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Goodbye, 20th Century

September 28, 1997|BEVERLY BEYETTE

What are the big questions as we hurtle toward the millennium?

No, they aren't about Los Angeles getting a pro football team or whether Susan Lucci will ever get an Emmy.

"The Big Questions" will be explored in the Central Library's lecture series of the same name celebrating the library's 125th anniversary. Programs will be at 2 p.m. Sundays starting today in the Mark Taper Auditorium.

We asked a few of the speakers--invited as modern-day thinkers "known for challenging accepted theories"--for a little preview of the big answers.

* Writer-performance artist Guillermo Gomez-Pena, a native of Mexico and 1991 recipient of a MacArthur Foundation "genius" grant will speak on "The New World Border?"

What if the continent turned upside down? What if Spanish was English? What if Americans were nomadic minorities crossing illegally into Latin America to work for very low wages?

* Alexander Capron, USC professor of law and medicine, will address "Is the Growing Knowledge of Human Genetics a Blessing or a Curse?"

[Suppose] we had a single gene for homosexuality. We could say, "you've got it" and, as long as homosexuality remains a deviant lifestyle, that would be like slapping the Nazi pink triangle on you.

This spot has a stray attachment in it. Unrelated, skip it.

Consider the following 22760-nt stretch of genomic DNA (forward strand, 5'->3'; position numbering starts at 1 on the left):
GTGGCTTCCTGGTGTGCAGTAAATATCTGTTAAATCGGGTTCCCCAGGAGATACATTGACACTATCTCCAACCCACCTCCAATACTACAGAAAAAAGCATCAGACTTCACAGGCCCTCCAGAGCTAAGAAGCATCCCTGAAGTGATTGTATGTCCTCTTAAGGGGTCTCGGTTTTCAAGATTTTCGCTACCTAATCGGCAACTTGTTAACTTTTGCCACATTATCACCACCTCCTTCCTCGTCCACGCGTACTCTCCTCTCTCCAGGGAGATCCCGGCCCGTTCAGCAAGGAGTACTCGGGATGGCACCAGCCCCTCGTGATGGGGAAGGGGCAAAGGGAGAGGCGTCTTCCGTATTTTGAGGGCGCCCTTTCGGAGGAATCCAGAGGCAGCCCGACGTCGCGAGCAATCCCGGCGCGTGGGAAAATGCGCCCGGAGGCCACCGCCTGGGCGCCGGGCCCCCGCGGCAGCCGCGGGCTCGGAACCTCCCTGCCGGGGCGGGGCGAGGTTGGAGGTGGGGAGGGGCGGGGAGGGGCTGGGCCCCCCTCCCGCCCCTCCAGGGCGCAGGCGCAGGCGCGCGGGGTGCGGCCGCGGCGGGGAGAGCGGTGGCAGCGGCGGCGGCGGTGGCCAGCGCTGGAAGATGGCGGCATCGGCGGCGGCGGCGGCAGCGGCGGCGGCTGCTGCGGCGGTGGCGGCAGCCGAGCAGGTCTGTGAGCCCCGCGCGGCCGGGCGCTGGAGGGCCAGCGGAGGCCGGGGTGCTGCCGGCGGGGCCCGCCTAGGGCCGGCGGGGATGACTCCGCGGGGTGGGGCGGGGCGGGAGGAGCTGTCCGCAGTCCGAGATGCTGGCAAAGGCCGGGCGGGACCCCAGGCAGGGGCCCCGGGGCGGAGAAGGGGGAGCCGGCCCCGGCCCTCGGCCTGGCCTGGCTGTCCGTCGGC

* Poet Carolyn Forche, a civil rights activist in El Salvador whose poetry deals with war and genocide, will discuss "Why Remember? Bearing Witness in the 20th Century."

The question is not one of remembering, but of not forgetting. There are ways to remember the past which absolve us of it, putting us to sleep and closing down the possibility for our continued growth, and ways to remember the past that offer an opening for the future.

Opening "The Big Questions" series today will be Romanian-born poet-journalist Andrei Codrescu. His topic: "How Do You Say Goodbye to the 20th Century?"

The cost is $8 per lecture or $55 for the series. For more information, call (213) 228-7025.

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